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Cube 3D Node

The Cube 3D node is a basic primitive geometry type capable of generating a simple cube.

The node also provides six additional image inputs that can be used to map a texture onto the six faces of the cube. Cubes are often used as shadow casting objects and for environment maps. For other basic primitives, see the Shape 3D node.

Cube 3D Node Inputs

The following are optional inputs that appear on the Cube3D node in the Node Editor:

  • SceneInput: The orange scene input is used to connect another node that creates or contains a 3D scene or object. The additional geometry gets added to the Cube3D.
  • NameMaterialInput: These six inputs are used to define the materials applied to the six faces of the cube. You can connect either a 2D image or a 3D material to these inputs. Textures or materials added to the Cube3D do not get added to any 3D objects connected to the Cube’s SceneInput.

Cube 3D Node Setup

The output of a Cube 3D node typically connects to a Merge 3D node, integrating it into a larger scene. When 3D tracking, the Cube 3D is often used as a placeholder for proper geometry that is not available at the current time.

Cube 3D Node Controls Tab

The first tab in the Inspector is the Controls tab. It includes the primary controls for determining the overall size and shape of the Cube 3D node.

  • Lock Width/Height/Depth
    This checkbox locks the Width, Height, and Depth dimensions of the cube together. When selected, only a Size control is displayed; otherwise, separate Width, Height, and Depth sliders are shown.
  • Size or Width/Height/Depth
    If the Lock checkbox is selected, then only the Size slider is shown; otherwise, separate sliders are displayed for Width, Height, and Depth. The Size and Width sliders are the same control renamed, so any animation applied to Size is also applied to Width when the controls are unlocked.
  • Subdivision Level
    Use the Subdivision Level slider to set the number of subdivisions used when creating the image plane.

    The 3D viewers and renderer use vertex lighting, meaning all lighting is calculated at the vertices on the 3D geometry and then interpolated from there. Therefore, the more subdivisions in the mesh, the more vertices are available to represent the lighting. For example, make a sphere and set the subdivisions to be small so it looks chunky. With lighting on, the object looks like a sphere but has some amount of fracturing resulting from the large distance between vertices. When the subdivisions are high, the vertices are closer and the lighting becomes more even. So, increasing subdivisions can be useful when working interactively with lights.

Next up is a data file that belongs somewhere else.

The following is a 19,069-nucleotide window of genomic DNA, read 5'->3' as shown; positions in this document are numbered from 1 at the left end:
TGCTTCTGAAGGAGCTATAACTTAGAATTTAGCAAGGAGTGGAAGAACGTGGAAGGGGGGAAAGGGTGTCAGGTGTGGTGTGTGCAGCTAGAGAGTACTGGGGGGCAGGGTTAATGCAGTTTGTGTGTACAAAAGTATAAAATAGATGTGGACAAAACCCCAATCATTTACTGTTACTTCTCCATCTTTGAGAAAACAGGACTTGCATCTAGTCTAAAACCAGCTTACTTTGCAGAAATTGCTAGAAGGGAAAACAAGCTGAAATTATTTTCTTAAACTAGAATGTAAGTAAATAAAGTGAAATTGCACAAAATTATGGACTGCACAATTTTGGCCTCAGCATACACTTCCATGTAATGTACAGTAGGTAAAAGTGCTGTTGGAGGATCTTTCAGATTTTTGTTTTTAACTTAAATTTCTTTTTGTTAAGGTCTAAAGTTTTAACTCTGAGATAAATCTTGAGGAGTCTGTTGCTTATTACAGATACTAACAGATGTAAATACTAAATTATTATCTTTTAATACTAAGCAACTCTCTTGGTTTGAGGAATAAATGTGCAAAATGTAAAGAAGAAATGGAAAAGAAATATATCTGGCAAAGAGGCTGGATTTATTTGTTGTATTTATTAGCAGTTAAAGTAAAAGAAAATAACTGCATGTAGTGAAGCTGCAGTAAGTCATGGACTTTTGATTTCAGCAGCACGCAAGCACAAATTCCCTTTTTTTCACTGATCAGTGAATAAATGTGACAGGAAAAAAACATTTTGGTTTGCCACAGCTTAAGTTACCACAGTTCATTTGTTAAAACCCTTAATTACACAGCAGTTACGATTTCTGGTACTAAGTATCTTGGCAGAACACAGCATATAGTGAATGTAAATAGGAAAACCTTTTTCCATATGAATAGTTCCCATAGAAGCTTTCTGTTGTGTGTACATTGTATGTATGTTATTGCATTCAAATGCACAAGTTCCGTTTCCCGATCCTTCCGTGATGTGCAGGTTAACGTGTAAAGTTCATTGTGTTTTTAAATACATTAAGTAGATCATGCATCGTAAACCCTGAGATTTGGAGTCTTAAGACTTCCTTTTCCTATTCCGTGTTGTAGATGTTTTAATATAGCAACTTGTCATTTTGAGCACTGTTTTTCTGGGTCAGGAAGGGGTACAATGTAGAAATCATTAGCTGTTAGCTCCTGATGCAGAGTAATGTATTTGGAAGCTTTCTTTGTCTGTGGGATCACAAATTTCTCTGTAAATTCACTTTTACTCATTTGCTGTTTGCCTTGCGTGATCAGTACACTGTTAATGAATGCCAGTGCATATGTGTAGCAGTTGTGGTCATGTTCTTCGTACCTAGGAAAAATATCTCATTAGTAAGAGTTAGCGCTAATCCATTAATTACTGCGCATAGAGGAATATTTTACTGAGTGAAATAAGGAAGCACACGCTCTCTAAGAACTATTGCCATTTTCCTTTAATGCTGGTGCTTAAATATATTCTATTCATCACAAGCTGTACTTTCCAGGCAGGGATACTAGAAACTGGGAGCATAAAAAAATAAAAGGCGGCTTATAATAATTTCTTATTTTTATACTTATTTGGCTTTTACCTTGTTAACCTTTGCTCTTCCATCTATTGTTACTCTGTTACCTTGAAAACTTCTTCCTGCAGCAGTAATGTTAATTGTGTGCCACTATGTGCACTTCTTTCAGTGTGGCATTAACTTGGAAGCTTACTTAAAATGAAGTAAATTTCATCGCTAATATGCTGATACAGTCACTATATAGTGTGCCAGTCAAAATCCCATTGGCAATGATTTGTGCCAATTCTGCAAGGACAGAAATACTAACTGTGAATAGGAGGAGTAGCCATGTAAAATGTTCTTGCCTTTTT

• Cube Mapping
    Enabling the Cube Mapping checkbox causes the cube to wrap its first texture across all six faces using a standard cubic mapping technique. This approach expects a texture laid out in the shape of a cross.
  • Wireframe
    Enabling this checkbox causes the mesh to render only the wireframe for the object when rendering with the OpenGL renderer in the Renderer 3D node.

Cube 3D Node Controls, Materials, Transform, and Settings Tabs

The remaining controls for Visibility, Lighting, Matte, Blend Mode, Normals/Tangents, and Object ID are common to many 3D nodes. The same is true of the Materials, Transform, and Settings tabs. Their descriptions can be found in Common Controls HERE


About the Author

Justin Robinson is a Certified DaVinci Resolve, Fusion & Fairlight instructor who is known for simplifying concepts and techniques for anyone looking to learn any aspect of the video post-production workflow. Justin is the founder of JayAreTV, a training and premade asset website offering affordable and accessible video post-production education. You can follow Justin on Twitter at @JayAreTV YouTube at JayAreTV or Facebook at MrJayAreTV

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